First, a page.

By Tony Parra: PNT Staff Writer
Portales High School is starting online courses in August that will allow students to take core classes such as English, math and history at home.
Portales Principal Melvin Nusser said the program provides students the option of a different classroom setting to learn. It will also give home-school students the opportunity to earn a PHS diploma.
Director of Technology Mike Rackler said 60 students already enrolled for online classes in the fall. Nusser said he would like to see the number at 100 to 120.
“In the last few years, we have lost half a dozen students who had to go to work,” Rackler said. “With this option, they can still go to work.”
High school representatives will give a presentation at 6:30 p.m. Thursday in the high school cafeteria to enable parents and students to see how the classes will be instructed.
The instruction is pre-recorded and students can communicate with their teachers electronically. However, state-mandated tests will be completed on campus. Teachers may require some tests to be completed on campus.
Rackler said Rep. Keith Gardner, R-Roswell, obtained $50,000 through the Legislature for the program.
Electives such as agriculture, computer science, driver education, performing arts, athletics, consumer science and fine arts will be offered either through evening classes or on the PHS campus.
Nusser said online students will have access to the same benefits as traditional students. For example, they can participate in extra-curricular activities.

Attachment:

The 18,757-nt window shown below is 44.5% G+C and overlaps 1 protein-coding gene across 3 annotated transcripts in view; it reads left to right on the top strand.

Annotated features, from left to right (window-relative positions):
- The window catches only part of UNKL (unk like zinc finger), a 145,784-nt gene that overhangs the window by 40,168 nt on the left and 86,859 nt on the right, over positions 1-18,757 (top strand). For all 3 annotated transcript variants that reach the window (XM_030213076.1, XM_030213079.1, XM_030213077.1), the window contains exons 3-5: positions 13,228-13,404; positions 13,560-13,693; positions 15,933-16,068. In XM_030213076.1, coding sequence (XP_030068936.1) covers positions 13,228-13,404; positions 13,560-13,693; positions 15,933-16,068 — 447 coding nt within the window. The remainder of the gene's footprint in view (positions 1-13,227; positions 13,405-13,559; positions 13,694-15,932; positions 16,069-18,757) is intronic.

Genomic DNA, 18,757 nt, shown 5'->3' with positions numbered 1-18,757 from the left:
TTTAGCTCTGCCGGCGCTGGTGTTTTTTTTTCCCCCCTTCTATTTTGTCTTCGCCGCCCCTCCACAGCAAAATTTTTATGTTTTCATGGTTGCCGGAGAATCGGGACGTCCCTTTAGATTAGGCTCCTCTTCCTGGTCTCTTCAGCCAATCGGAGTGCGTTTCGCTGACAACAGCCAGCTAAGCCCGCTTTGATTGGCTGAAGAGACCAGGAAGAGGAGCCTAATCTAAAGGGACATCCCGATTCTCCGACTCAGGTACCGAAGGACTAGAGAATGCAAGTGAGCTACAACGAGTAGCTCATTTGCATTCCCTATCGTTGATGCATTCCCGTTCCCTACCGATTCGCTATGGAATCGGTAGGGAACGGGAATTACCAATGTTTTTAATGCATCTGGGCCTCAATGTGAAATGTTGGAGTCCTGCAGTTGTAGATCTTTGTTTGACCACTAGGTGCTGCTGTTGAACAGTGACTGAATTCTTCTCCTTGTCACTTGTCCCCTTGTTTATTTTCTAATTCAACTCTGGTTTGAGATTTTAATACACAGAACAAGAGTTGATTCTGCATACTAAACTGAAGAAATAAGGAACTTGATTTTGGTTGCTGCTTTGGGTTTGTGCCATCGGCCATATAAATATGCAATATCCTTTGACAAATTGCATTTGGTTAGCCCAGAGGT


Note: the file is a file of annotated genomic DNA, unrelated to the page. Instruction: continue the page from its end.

Even though students will be able to earn high school credits from home, Nusser said they will still be required to have a two-hour homeroom session for a minimum of four weeks from Monday through Thursday at the start of the semester.
“It gives students flexibility in their schedules,” Nusser said. “They can attend more than one homeroom session. There are no limitations. It’s not a cure-all. Certain kids learn in a different way.”
The homeroom sessions allow teachers to make sure the students are not falling behind.
Nusser said if the student fails the class after the fall semester they will take the course in a classroom setting for the spring semester.
Administrators conducted an online survey early in the semester to find out how many high school students had access to a computer at home. There were 360 students surveyed and 82 percent of them said they had a computer at home, including 66 percent with Internet access.
The students were also asked if they would be interested in taking online courses and 63 percent said they would.